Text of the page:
Along with the excellent aquarium, the aviary is another of our favourite spots in the vast Chiang Mai zoo. It’s actually one of the older parts of the zoo but was completely renovated in 2004 and now incorporates 2.5 acres of a steep valley on the lower slopes of Doi Suthep. Indeed the entirety of the small valley has been enclosed, including the cliffs to the side and a stream at its foot, ... Read more about Chiang Mai Aviary .
Greater Chiang Mai weighs in these days with a good million inhabitants (the exact figure varies according to where one draws cut-off points), and it has most of the attributes a modern city aspires to have. It has whopping shopping malls and chic boutiques, a Chinatown, a professional football team (albeit an embarrassingly bad one), historic monuments, university, famous zoo, vibrant ... Read more about Suan Buak Hat .
We finally got around to checking out Dokmai Garden, a privately-run botanic garden near Chiang Mai, and have to say we wished we’d been earlier. It was a great afternoon out and can’t recommend it enough! Now it’s not a park — Mae Fah Luang it does not try to be — and don’t expect nicely laid-out beds of brightly coloured flowers. Dokmai Garden is a highly eclectic and personal ... Read more about Dokmai Gardens .
The slightly grubby and often congested stretch of road running between Chiang Mai’s Narawat Bridge and Tha Pae Gate, which goes by the name of Tha Pae Road, has always been firmly in the say light blue or at best purple set on Chiang Mai’s imaginary Monopoly board but these days, while not yet up there with the dark blue of Nimmanhemin, is doing its best to earn a place in the green row. Tha ... Read more about Chiang Mai's Tha Pae Road .
Doi means mountain in the northern Thai dialect (see our earlier geographical names post), so Doi Suthep of course means Suthep Mountain. Doi Suthep’s most famous feature is its temple, Wat Doi Suthep, and is part of Doi Suthep-Pui National Park. Finally, Suthep is the name of the western district of Chiang Mai city abutting said mountain and home to CMU, Chiang Mai Zoo and the fashionable ... Read more about Doi Suthep .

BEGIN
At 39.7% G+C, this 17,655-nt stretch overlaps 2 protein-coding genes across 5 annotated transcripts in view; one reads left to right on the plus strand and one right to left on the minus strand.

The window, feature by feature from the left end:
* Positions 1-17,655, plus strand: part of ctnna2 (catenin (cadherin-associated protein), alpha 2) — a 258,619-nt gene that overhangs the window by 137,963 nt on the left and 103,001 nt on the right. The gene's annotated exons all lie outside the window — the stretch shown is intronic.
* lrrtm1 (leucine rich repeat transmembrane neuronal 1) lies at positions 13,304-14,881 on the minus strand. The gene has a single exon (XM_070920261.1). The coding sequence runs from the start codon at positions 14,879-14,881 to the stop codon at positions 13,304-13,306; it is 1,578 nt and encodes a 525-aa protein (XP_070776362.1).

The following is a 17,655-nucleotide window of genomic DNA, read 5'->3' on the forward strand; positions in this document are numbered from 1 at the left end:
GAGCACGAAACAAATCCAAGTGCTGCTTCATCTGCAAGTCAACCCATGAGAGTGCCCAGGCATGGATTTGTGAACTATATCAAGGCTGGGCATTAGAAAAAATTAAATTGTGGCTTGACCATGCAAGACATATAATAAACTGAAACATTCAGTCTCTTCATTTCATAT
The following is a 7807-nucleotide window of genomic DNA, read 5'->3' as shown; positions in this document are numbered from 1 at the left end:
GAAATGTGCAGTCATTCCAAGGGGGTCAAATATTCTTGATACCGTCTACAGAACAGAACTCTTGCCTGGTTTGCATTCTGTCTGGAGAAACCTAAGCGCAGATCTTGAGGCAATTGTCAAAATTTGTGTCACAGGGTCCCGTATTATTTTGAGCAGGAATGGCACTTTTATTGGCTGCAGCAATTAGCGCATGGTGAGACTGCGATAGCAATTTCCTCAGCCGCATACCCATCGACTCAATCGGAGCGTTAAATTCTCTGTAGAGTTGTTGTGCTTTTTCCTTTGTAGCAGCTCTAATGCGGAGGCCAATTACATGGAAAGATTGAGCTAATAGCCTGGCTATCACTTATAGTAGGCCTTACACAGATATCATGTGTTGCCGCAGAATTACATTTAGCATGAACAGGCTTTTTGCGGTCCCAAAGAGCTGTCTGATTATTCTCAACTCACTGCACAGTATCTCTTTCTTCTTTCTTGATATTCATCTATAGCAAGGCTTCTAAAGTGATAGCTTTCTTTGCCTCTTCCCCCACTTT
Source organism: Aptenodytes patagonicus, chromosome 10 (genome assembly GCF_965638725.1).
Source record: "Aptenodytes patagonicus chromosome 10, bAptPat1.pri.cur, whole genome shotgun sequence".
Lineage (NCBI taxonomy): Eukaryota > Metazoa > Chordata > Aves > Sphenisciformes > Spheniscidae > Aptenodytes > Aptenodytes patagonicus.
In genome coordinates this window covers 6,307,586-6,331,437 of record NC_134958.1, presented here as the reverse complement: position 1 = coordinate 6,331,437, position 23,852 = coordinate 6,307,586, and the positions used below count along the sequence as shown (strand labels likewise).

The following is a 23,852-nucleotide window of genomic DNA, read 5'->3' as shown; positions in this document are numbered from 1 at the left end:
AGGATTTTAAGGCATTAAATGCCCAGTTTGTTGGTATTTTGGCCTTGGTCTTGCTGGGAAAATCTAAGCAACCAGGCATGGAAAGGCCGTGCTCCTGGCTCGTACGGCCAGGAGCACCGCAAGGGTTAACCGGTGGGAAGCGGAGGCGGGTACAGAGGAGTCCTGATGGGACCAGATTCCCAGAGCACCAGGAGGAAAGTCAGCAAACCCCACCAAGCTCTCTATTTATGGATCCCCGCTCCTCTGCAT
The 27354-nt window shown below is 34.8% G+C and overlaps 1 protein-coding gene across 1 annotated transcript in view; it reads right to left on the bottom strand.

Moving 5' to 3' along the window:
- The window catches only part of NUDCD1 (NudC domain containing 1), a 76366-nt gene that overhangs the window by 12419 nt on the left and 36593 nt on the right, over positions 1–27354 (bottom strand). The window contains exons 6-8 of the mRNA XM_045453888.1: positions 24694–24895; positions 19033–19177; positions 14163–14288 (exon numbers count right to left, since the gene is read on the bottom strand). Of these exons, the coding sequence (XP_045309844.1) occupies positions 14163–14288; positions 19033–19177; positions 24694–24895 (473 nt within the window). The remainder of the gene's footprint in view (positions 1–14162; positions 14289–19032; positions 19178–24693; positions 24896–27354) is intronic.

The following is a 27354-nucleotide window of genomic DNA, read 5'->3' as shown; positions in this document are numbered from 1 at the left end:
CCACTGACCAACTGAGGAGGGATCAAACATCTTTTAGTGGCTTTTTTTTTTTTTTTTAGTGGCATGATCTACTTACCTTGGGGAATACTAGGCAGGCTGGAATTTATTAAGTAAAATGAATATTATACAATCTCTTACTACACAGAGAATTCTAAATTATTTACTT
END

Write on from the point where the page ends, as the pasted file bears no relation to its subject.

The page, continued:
The Mon Thaa Than Falls Nature trail near Chiang Mai is an easy-to-moderate hike of two to three hours that you can do on your own, though it does get trickier during the rainy season. The entire route is in the forest, with the first half or so being flat and the second downhill. It’s good for spotting bird life and a pleasant waterfall lies at the ... Read more about Mon Thaa Than Falls Nature Trail .
Huay Tung Tao — much loved by Chiang Mai locals and expats and regrettably little known by visitors — is a small artificial lake at the foot of Doi Suthep. The shallow lake’s good for swimming and the grassy banks are packed with picnic areas, drink and food stalls plus the views… are awesome. And if relaxing with a cold one and a plate of dancing shrimp while watching the sun sink behind ... Read more about Huay Tung Tao .
It’s a familiar dilemma; you’re trying out this whole Southeast Asia, motorbike experience, and while you’re pretty comfy on the bike, you’re scared to venture too far, much less brave the windy, treacherous roads that lead to Pai. Fear no more. Here’s a list of our favourite Chiang Mai getaways that are all easily accessible to someone who’s relatively new on two wheels. So slap on ... Read more about Easy motorbike day trips .
Elephants are central to Thai culture, and if you’re coming to Chiang Mai hoping to encounter the beautiful Asian elephant, then you’ve come to the right place. Thailand itself has more than 70 elephant camps, most located in the north, and you’ll soon find that every guesthouse, travel agent, and tuk tuk driver seems to be peddling a different elephant experience. The abundance of choice ... Read more about Elephant camps: Should you go? .
Less than an hour away from the Old City of Chiang Mai lies an expanse of natural beauty teeming with legendary wildlife. At least, that’s what we were told when we first made a trip out to Ob Khan National ... Read more about Ob Khan National Park .
We recommended Mae Hong Son province’s picturesque Mae Sariang town in an earlier post as a favourite northern Thai getaway but another great spot, in the same province, we reckon is also well worth a few days if you want somewhere quiet over the peak Christmas period is the small settlement of ... Read more about December getaway: From Chiang Mai to Soppong .
Surprising how many people can stay several days in Chiang Mai and remain oblivious of the — by city standards — plentiful and varied bird life. Being a leafy town and with forested mountains not far away in any direction, you don’t need to go hiking in the national park to see some pretty exotic ... Read more about Common birds of downtown Chiang Mai .